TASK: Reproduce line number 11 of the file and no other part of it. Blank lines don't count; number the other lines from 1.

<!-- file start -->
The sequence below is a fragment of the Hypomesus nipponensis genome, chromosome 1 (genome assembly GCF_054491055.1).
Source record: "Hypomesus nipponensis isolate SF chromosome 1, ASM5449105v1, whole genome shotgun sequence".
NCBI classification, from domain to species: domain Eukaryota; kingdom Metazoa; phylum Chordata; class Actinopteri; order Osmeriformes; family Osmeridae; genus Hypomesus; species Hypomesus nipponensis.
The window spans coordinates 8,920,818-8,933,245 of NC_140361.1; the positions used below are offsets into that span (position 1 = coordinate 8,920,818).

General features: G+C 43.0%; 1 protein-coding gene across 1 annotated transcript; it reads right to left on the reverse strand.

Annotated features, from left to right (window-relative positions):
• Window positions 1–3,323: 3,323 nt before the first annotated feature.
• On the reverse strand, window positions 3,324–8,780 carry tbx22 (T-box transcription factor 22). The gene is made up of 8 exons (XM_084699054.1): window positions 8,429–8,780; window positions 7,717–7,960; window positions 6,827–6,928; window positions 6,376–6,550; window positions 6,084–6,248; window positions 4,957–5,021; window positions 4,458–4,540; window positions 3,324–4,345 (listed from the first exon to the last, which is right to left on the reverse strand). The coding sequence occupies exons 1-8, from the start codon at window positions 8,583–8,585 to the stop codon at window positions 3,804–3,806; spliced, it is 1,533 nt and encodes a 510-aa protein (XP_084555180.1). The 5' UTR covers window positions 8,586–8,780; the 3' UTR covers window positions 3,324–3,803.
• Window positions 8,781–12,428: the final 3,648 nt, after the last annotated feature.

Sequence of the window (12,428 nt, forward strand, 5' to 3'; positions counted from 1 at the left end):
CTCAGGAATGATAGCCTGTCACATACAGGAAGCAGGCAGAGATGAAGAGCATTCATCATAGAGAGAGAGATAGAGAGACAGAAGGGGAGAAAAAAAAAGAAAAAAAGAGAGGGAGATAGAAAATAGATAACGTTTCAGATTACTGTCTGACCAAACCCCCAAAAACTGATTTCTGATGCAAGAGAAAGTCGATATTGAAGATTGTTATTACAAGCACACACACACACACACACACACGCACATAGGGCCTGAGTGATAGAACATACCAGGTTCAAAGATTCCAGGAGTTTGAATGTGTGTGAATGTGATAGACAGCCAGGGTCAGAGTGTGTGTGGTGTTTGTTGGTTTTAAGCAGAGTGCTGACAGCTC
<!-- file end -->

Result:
CTCAGGAATGATAGCCTGTCACATACAGGAAGCAGGCAGAGATGAAGAGCATTCATCATAGAGAGAGAGATAGAGAGACAGAAGGGGAGAAAAAAAAAGAAAAAAAGAGAGGGAGATAGAAAATAGATAACGTTTCAGATTACTGTCTGACCAAACCCCCAAAAACTGATTTCTGATGCAAGAGAAAGTCGATATTGAAGATTGTTATTACAAGCACACACACACACACACACACACGCACATAGGGCCTGAGTGATAGAACATACCAGGTTCAAAGATTCCAGGAGTTTGAATGTGTGTGAATGTGATAGACAGCCAGGGTCAGAGTGTGTGTGGTGTTTGTTGGTTTTAAGCAGAGTGCTGACAGCTC